• Add to Collection
  • Tools Used
  • About

    About

    An ode to a nation obsessed with eating, #FOOD is a celebration of Singapore’s great culinary heritage. May this serving whet your appetite and g… Read More
    An ode to a nation obsessed with eating, #FOOD is a celebration of Singapore’s great culinary heritage. May this serving whet your appetite and grant you visual delight. Dig in! A tie-up with sister stationery initiative The Little / Little Co., this 20-page zine is self-published on an inkjet printer using water-resistant pigment ink. The first edition of 50 is hand-numbered. Read Less
    Published:
An ode to a nation obsessed with eating, #FOOD is a celebration of Singapore’s great culinary heritage. May this serving whet your appetite and grant you visual delight. Dig in!
 
A tie-up with sister stationery initiative The Little / Little Co., this 20-page zine is self-published on an inkjet printer using water-resistant pigment ink. The first edition of 50 is hand-numbered.
 
A sequel featuring local Malay and Indian dishes is currently being planned.
 
Buy the zine and poster here.
Half-boiled egg:
A typical way to enjoy breakfast in South-East Asia is to have a cup of tea, coffee or milo and two half-boiled eggs with a generous dose of light (if you’re Hokkien) or dark (if you’re Teochew) soy sauce. Toast with kaya and butter is usually included as well.
Tang yuan:
Tang yuan (or glutinous rice balls) can be served with ginger or peanut soup, brown sugar syrup and even soy bean milk. Eaten during yuan xiao (first full moon of the Lunar New Year) and winter solstice, they symbolise family union.
 
Campbell's alphabet soup:
Many a child’s introduction to canned soup, the alphabet variant is fondly preferred by mums as it introduces a fun distraction for kids to learn their ABCs while eating.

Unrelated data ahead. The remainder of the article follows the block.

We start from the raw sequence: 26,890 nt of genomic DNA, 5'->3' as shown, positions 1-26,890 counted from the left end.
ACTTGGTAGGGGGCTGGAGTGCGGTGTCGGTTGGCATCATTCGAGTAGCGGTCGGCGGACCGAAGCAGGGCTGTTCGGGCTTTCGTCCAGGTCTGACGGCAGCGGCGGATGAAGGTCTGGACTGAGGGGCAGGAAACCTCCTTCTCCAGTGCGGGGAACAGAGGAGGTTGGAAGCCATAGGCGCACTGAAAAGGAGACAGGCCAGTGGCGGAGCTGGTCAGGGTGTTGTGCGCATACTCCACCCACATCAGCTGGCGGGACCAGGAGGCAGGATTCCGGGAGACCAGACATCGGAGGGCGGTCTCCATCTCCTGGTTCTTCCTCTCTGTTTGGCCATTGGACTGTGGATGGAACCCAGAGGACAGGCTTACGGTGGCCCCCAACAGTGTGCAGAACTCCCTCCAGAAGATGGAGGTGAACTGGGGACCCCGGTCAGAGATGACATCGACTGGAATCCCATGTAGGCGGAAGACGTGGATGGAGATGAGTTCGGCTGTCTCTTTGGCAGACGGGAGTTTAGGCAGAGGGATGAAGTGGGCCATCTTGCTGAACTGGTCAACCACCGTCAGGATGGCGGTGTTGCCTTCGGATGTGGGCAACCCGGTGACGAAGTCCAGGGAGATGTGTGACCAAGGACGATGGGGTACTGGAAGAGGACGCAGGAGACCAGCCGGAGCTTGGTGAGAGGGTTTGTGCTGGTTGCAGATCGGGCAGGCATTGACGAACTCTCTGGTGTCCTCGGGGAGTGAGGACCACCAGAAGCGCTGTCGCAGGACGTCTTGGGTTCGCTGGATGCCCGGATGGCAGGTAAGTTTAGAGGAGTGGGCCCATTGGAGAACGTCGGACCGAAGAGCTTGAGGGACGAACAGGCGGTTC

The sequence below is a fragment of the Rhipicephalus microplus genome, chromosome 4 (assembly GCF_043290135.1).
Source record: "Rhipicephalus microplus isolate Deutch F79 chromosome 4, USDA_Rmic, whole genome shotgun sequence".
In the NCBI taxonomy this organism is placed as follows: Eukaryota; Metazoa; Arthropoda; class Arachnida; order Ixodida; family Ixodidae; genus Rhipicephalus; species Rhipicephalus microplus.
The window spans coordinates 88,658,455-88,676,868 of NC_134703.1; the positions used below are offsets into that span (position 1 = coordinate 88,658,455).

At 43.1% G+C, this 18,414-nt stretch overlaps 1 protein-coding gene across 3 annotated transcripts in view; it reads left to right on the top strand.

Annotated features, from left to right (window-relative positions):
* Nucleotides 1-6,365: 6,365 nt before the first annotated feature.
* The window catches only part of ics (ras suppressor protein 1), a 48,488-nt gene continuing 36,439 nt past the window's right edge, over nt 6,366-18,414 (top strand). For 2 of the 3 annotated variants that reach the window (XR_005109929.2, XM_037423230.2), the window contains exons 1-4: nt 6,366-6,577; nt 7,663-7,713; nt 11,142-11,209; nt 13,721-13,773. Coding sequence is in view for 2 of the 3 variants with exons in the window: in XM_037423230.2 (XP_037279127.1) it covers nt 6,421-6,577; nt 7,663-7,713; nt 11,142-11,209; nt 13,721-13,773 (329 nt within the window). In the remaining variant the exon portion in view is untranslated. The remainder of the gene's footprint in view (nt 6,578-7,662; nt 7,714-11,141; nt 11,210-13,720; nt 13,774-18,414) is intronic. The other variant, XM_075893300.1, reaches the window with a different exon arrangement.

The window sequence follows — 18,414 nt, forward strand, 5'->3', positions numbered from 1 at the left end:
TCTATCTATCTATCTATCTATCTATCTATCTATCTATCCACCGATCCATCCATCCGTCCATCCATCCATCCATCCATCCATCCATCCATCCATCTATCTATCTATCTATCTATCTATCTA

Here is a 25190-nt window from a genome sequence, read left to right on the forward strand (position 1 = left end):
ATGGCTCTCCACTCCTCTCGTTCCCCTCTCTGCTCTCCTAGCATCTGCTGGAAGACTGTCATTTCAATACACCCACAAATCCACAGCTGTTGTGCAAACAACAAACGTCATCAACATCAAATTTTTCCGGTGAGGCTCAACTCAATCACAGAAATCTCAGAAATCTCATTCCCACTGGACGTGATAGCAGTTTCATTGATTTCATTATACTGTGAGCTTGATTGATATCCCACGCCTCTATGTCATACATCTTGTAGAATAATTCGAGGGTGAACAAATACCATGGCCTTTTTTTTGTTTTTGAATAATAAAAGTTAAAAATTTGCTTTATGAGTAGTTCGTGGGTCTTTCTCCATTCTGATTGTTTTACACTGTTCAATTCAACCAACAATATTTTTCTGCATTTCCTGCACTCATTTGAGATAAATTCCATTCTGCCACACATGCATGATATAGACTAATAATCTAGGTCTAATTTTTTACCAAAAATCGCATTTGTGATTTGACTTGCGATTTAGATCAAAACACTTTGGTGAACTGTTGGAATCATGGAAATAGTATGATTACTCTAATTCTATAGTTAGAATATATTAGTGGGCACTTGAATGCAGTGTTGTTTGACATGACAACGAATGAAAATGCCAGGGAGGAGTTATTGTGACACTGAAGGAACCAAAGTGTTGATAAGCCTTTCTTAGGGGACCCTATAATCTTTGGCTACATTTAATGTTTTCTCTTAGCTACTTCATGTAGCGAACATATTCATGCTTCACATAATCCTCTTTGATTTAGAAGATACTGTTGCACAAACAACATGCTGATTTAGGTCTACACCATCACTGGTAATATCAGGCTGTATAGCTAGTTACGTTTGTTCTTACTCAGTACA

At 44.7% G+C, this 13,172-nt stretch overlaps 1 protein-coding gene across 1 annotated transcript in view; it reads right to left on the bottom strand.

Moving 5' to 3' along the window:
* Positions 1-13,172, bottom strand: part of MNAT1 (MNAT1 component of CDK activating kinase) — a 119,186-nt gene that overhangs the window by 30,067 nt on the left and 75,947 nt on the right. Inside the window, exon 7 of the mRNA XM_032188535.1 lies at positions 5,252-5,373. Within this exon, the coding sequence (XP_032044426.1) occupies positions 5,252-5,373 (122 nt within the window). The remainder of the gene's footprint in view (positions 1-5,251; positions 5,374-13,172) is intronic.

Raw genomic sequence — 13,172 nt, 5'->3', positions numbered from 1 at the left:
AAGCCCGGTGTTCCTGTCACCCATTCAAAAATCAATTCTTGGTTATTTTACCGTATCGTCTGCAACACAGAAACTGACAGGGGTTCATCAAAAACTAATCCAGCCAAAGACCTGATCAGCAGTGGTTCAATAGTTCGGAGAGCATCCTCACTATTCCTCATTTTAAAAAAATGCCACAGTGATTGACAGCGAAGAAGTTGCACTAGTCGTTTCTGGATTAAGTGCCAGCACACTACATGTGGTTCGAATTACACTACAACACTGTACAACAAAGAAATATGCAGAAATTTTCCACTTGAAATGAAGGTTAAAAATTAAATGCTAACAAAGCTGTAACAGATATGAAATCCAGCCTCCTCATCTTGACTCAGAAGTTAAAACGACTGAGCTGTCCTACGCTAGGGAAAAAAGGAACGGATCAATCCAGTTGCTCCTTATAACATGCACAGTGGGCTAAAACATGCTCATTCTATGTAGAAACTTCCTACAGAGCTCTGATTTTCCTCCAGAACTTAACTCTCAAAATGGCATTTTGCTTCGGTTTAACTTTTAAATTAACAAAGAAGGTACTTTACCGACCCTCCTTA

Har gow:
One of two quintessential items in Cantonese dim sum, har gow is best eaten hot while the outer skin is soft and moist. It is also the standard by which the entire course is judged. The best har gow have paper-thin skins that do not break even when lifted with chopsticks.
 
Siew mai:
The consummate counterpart to har gow in Cantonese dim sum, siew mai is best eaten hot while the outer skin is soft and moist. While modern taste has given rise to a variation using chicken, the traditional (and superior) base ingredient is pork.
Egg tarts:
A fluffy and oh-so-sinful pastry, egg tarts are perhaps the best way to end a dim sum course, flushed down with a cup of hot tea. The combination of crispy layers of pastry and a delicate creamy egg filling is a match made in heaven.
 
Noodles:
Noodles can be thick or thin, round or flat. A staple of East Asian countries, they are eaten hot, cold, dry, in soups stewed with meat or dipped with sauces. Their seemingly endless strands symbolise longevity.
Rice:
Probably the ultimate representation of Asian cuisine, rice has long been cherished for its purity and simplicity. Besides being a staple food, rice can also be used to make paper, glue, flour and wine.
The first edition of 50 is hand-numbered.
The A3 poster gives you a dozen reasons to whet your appetite!
Custom square posters are available. PM for requests.
Buy the zine and poster here.
Thanks for appreciating.